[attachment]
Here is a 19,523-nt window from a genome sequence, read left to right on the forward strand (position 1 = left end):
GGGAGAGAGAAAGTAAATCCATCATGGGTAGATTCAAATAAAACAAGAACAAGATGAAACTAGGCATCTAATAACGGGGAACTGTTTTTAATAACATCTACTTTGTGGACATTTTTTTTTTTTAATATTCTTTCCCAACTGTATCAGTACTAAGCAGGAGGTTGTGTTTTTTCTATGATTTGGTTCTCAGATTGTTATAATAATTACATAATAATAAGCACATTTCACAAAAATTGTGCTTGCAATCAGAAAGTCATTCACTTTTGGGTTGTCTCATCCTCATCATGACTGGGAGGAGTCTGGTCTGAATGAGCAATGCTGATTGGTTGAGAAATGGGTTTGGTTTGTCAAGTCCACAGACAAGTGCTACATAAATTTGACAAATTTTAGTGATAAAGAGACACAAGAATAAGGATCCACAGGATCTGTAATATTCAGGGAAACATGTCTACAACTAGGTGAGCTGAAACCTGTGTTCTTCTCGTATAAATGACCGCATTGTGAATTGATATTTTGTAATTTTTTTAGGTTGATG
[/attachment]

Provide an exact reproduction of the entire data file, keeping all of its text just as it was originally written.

Here is a 19,523-nt window from a genome sequence, read left to right on the forward strand (position 1 = left end):
GGGAGAGAGAAAGTAAATCCATCATGGGTAGATTCAAATAAAACAAGAACAAGATGAAACTAGGCATCTAATAACGGGGAACTGTTTTTAATAACATCTACTTTGTGGACATTTTTTTTTTTTAATATTCTTTCCCAACTGTATCAGTACTAAGCAGGAGGTTGTGTTTTTTCTATGATTTGGTTCTCAGATTGTTATAATAATTACATAATAATAAGCACATTTCACAAAAATTGTGCTTGCAATCAGAAAGTCATTCACTTTTGGGTTGTCTCATCCTCATCATGACTGGGAGGAGTCTGGTCTGAATGAGCAATGCTGATTGGTTGAGAAATGGGTTTGGTTTGTCAAGTCCACAGACAAGTGCTACATAAATTTGACAAATTTTAGTGATAAAGAGACACAAGAATAAGGATCCACAGGATCTGTAATATTCAGGGAAACATGTCTACAACTAGGTGAGCTGAAACCTGTGTTCTTCTCGTATAAATGACCGCATTGTGAATTGATATTTTGTAATTTTTTTAGGTTGATG